In a state where direct democracy is considered a birthright, activists have often bypassed legislators and asked voters to write laws at the ballot box. But one year after the enactment of what was hailed as a major electoral reform to encourage compromise between the two lawmaking processes, there’s still skepticism of working inside the world of Sacramento politics. Even from some politicians who work there. “We don’t have the time, in California’s future, to water down critical legislation,” said Assemblyman Roger Hernandez (D-West Covina) as he joined organized labor groups last week in submitting voter signatures for a November ballot initiative to raise the state’s minimum wage.
The wage measure, plus a handful of others likely to secure a spot on what may be a blockbuster statewide ballot this fall, covers a topic on which there are now negotiations at the state Capitol for the Legislature to act on its own. And the overhaul of the state’s initiative law, signed by Gov. Jerry Brown in 2014, is designed to give backers of would-be ballot measures a prominent role in those negotiations.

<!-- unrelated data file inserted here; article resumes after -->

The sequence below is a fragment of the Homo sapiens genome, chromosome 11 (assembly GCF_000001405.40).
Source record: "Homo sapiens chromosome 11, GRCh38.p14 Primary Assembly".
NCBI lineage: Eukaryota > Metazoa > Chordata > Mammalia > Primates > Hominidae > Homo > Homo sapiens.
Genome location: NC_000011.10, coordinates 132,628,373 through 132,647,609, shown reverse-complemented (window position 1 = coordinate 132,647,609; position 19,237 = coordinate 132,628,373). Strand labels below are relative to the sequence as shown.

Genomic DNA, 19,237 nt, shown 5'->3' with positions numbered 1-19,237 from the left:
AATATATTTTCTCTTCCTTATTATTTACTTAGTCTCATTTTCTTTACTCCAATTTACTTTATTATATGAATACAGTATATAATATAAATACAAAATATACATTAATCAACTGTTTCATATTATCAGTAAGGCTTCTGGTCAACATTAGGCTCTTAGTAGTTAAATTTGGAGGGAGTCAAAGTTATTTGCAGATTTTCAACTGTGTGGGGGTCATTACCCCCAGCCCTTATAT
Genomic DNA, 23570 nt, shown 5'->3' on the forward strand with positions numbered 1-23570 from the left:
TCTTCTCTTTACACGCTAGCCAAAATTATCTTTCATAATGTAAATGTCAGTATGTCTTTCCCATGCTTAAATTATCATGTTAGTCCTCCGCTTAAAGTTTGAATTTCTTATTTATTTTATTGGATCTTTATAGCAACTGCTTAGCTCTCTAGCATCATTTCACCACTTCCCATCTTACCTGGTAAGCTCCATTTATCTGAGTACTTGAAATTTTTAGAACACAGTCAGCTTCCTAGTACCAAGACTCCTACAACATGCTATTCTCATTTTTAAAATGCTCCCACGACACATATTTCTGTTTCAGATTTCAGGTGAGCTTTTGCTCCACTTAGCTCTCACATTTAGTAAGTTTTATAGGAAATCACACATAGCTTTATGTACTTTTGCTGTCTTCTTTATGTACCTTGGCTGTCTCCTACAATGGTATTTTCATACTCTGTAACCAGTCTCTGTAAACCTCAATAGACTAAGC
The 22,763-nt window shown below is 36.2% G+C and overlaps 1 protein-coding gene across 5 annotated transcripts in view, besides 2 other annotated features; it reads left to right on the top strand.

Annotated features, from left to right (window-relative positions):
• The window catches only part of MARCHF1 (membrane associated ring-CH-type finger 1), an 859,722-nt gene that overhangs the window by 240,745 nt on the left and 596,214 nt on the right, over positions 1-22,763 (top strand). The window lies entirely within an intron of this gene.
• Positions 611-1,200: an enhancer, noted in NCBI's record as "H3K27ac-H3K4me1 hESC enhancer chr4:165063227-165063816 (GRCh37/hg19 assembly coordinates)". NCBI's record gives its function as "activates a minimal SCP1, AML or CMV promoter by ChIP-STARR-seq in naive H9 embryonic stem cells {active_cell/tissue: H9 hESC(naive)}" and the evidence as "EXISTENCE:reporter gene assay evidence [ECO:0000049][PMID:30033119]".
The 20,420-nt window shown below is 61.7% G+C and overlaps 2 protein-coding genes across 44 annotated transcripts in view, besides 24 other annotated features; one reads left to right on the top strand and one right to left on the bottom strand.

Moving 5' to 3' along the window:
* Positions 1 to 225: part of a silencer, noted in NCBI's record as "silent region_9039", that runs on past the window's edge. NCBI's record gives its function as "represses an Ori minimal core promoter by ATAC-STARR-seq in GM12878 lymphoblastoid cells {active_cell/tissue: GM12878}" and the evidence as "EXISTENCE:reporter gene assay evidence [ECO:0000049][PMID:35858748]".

Most notably, it allows legislative hearings on an initiative any time its backers gather at least 25% of the voter signatures needed to qualify for the ballot. Backers of the minimum wage initiative crossed that threshold last September. But no hearings have been held.
In fact, documents provided by the secretary of state’s office show that the Legislature has now been notified that there are six initiatives aimed at the November 2016 ballot that have gathered enough signatures for formal hearings, with some having been eligible for almost a year.